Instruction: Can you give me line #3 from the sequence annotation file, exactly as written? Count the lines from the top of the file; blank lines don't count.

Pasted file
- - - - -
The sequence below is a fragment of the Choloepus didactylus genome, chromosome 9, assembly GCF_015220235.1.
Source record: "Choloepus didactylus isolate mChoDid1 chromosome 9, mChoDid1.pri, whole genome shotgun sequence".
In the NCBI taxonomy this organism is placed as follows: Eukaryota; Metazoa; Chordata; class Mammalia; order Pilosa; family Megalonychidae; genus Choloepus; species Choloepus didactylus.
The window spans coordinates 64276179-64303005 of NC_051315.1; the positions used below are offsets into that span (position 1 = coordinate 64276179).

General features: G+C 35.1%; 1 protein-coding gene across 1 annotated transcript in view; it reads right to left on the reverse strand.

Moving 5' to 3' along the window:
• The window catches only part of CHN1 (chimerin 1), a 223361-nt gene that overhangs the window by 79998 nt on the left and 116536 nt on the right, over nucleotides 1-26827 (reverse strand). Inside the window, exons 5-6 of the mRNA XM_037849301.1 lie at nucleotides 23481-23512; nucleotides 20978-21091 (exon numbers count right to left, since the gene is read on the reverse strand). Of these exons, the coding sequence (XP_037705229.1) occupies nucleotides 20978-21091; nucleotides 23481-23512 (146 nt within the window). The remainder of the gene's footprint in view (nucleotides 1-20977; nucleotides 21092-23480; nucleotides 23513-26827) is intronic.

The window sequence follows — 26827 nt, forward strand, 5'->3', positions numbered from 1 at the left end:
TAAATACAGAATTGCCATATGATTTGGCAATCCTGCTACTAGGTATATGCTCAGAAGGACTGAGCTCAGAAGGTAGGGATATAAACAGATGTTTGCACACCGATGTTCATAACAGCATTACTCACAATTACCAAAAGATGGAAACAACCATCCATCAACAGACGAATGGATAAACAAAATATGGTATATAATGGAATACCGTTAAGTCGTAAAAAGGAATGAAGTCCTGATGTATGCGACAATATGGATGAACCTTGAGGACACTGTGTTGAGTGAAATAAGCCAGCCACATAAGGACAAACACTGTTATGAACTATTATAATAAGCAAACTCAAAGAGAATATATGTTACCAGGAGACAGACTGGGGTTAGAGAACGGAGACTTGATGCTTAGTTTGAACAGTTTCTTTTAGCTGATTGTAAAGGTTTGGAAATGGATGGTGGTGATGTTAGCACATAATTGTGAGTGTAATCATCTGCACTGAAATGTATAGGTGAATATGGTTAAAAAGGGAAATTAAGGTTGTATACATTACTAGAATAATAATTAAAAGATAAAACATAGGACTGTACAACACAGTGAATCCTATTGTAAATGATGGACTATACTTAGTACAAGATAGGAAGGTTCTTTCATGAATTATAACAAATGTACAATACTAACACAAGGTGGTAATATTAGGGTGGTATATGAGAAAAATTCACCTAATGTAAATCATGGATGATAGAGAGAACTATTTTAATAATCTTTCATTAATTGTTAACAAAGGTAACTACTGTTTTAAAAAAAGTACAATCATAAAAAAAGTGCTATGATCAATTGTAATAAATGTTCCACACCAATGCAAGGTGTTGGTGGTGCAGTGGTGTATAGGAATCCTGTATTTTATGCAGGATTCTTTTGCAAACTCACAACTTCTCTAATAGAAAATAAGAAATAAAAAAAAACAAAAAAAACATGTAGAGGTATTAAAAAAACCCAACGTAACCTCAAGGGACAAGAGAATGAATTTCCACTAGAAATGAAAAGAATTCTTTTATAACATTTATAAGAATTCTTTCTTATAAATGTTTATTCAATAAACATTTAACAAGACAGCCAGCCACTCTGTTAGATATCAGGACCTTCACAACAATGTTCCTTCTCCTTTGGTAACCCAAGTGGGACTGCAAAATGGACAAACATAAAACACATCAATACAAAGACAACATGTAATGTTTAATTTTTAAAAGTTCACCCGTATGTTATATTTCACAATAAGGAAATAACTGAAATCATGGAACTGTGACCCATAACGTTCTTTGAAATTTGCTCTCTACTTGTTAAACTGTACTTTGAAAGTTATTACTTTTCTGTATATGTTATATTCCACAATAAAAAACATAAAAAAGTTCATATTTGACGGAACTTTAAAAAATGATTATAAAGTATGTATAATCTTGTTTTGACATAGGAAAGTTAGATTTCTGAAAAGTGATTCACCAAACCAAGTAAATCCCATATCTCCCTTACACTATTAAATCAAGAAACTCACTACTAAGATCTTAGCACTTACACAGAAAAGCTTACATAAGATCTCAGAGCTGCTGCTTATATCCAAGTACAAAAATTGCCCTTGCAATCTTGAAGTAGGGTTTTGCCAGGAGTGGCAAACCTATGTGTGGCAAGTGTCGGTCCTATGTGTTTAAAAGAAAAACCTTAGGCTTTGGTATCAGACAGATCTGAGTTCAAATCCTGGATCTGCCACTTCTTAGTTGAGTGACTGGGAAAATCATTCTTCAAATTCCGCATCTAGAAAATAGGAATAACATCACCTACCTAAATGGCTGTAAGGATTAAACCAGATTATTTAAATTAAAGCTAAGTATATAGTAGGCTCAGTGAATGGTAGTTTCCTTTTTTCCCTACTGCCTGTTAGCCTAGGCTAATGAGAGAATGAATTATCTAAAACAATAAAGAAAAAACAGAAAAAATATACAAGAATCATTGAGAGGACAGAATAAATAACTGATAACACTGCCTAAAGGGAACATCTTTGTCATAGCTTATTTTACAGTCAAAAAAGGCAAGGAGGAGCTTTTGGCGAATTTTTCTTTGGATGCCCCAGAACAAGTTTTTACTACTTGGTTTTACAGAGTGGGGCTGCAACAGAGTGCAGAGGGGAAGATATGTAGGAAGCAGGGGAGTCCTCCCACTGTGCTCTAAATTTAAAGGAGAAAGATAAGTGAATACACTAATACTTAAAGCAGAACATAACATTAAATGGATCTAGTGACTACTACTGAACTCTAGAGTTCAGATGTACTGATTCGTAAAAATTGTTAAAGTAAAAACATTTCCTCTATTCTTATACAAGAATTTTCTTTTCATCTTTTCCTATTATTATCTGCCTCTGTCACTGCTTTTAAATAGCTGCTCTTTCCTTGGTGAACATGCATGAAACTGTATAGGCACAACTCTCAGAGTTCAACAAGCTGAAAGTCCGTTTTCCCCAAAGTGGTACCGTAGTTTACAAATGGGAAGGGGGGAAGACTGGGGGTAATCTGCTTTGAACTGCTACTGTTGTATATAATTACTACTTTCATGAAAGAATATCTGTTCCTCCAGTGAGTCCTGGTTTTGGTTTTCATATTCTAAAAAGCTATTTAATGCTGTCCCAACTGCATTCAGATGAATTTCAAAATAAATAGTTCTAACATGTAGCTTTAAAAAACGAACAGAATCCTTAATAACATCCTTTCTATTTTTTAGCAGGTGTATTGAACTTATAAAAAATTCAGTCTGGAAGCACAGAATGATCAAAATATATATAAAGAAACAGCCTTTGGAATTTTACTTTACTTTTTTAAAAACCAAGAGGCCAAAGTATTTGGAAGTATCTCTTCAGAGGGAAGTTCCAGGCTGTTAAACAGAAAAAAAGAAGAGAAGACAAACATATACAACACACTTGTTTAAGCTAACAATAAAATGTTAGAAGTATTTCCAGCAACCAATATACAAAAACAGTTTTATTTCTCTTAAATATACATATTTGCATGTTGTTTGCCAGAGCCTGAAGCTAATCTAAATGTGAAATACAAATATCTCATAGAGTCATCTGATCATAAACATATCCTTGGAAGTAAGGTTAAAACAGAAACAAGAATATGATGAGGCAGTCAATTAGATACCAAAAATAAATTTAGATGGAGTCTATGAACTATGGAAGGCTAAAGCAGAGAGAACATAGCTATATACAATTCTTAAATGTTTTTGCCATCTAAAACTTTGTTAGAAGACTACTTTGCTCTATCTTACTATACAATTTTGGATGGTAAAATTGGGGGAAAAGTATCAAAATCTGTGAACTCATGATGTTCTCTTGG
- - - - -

In the NCBI taxonomy this organism is placed as follows: Eukaryota; Metazoa; Chordata; class Mammalia; order Pilosa; family Megalonychidae; genus Choloepus; species Choloepus didactylus.